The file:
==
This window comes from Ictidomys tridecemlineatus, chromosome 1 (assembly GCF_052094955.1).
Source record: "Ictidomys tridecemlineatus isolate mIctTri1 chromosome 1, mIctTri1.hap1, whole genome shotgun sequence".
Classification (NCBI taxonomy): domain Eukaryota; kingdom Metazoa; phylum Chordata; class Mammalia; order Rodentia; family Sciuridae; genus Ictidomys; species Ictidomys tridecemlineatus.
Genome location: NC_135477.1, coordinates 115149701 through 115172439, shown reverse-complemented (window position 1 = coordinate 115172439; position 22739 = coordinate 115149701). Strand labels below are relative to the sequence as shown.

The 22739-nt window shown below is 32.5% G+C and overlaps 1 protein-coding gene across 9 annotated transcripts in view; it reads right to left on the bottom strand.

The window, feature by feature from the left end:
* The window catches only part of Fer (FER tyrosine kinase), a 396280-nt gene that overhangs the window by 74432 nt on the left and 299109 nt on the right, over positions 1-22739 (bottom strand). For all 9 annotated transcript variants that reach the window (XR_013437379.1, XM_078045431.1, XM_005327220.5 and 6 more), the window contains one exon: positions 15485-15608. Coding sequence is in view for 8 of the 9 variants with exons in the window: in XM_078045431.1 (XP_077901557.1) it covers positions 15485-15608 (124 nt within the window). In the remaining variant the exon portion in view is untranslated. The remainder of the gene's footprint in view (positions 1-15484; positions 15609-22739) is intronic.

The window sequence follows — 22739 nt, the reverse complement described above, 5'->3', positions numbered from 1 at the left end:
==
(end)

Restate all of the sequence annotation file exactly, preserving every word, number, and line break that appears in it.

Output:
This window comes from Ictidomys tridecemlineatus, chromosome 1 (assembly GCF_052094955.1).
Source record: "Ictidomys tridecemlineatus isolate mIctTri1 chromosome 1, mIctTri1.hap1, whole genome shotgun sequence".
Classification (NCBI taxonomy): domain Eukaryota; kingdom Metazoa; phylum Chordata; class Mammalia; order Rodentia; family Sciuridae; genus Ictidomys; species Ictidomys tridecemlineatus.
Genome location: NC_135477.1, coordinates 115149701 through 115172439, shown reverse-complemented (window position 1 = coordinate 115172439; position 22739 = coordinate 115149701). Strand labels below are relative to the sequence as shown.

The 22739-nt window shown below is 32.5% G+C and overlaps 1 protein-coding gene across 9 annotated transcripts in view; it reads right to left on the bottom strand.

The window, feature by feature from the left end:
* The window catches only part of Fer (FER tyrosine kinase), a 396280-nt gene that overhangs the window by 74432 nt on the left and 299109 nt on the right, over positions 1-22739 (bottom strand). For all 9 annotated transcript variants that reach the window (XR_013437379.1, XM_078045431.1, XM_005327220.5 and 6 more), the window contains one exon: positions 15485-15608. Coding sequence is in view for 8 of the 9 variants with exons in the window: in XM_078045431.1 (XP_077901557.1) it covers positions 15485-15608 (124 nt within the window). In the remaining variant the exon portion in view is untranslated. The remainder of the gene's footprint in view (positions 1-15484; positions 15609-22739) is intronic.

The window sequence follows — 22739 nt, the reverse complement described above, 5'->3', positions numbered from 1 at the left end: